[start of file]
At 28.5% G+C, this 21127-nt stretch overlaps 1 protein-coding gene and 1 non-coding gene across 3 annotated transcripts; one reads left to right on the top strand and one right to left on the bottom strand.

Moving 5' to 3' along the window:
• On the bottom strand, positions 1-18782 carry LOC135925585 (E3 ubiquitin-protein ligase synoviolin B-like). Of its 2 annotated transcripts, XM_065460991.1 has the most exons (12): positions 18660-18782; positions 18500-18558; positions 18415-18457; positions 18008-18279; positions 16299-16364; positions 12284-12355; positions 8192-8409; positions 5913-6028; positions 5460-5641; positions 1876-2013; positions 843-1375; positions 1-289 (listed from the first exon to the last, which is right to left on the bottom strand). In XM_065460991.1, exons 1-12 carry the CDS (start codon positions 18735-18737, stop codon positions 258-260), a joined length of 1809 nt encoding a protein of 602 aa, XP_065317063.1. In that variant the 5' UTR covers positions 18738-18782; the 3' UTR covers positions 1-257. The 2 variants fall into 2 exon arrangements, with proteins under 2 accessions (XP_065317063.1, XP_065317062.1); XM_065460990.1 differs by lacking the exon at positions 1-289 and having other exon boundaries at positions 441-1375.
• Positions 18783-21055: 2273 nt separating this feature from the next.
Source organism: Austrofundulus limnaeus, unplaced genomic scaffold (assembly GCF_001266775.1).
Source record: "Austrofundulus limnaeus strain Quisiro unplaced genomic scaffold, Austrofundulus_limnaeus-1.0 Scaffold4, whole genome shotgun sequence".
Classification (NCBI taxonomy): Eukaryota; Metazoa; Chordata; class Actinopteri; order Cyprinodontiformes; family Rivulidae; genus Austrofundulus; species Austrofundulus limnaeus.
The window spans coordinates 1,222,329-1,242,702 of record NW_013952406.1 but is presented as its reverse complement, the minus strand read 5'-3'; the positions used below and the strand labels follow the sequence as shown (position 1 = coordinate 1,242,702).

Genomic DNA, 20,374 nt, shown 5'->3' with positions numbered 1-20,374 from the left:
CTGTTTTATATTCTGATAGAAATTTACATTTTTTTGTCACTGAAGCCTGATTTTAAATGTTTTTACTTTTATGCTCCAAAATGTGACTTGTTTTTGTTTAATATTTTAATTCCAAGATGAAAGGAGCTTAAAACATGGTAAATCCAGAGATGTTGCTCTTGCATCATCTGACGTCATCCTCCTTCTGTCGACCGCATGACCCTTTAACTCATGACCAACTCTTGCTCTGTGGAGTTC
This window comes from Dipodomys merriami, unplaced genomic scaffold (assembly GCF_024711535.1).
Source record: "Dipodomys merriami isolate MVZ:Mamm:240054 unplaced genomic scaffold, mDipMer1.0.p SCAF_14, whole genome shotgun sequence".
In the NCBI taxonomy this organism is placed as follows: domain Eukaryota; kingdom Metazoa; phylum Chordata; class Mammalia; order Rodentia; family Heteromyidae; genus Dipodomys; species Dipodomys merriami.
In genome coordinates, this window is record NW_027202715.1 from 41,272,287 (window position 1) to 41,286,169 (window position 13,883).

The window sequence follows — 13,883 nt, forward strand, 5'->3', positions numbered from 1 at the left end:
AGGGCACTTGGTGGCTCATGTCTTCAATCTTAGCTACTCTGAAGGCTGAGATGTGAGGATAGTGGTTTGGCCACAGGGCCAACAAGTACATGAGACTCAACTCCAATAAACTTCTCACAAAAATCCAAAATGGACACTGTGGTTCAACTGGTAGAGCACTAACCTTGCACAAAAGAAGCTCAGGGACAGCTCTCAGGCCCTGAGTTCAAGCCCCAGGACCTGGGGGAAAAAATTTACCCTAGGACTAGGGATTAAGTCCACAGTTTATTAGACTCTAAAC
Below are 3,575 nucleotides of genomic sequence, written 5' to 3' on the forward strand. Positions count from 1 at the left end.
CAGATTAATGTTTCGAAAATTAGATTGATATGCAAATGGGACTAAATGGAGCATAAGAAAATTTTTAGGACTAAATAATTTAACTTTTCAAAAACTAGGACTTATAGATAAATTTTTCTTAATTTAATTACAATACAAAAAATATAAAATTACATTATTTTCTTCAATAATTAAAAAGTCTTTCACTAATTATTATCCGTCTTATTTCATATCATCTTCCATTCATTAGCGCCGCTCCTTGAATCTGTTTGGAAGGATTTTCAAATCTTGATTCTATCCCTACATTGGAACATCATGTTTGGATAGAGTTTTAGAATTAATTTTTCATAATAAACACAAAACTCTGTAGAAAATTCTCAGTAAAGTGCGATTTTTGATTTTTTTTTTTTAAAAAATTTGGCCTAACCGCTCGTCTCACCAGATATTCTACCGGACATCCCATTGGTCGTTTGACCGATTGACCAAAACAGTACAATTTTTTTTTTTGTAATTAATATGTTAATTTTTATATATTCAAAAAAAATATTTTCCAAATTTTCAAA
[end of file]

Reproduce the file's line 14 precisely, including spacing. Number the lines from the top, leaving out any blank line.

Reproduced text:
In genome coordinates, this window is record NW_027202715.1 from 41,272,287 (window position 1) to 41,286,169 (window position 13,883).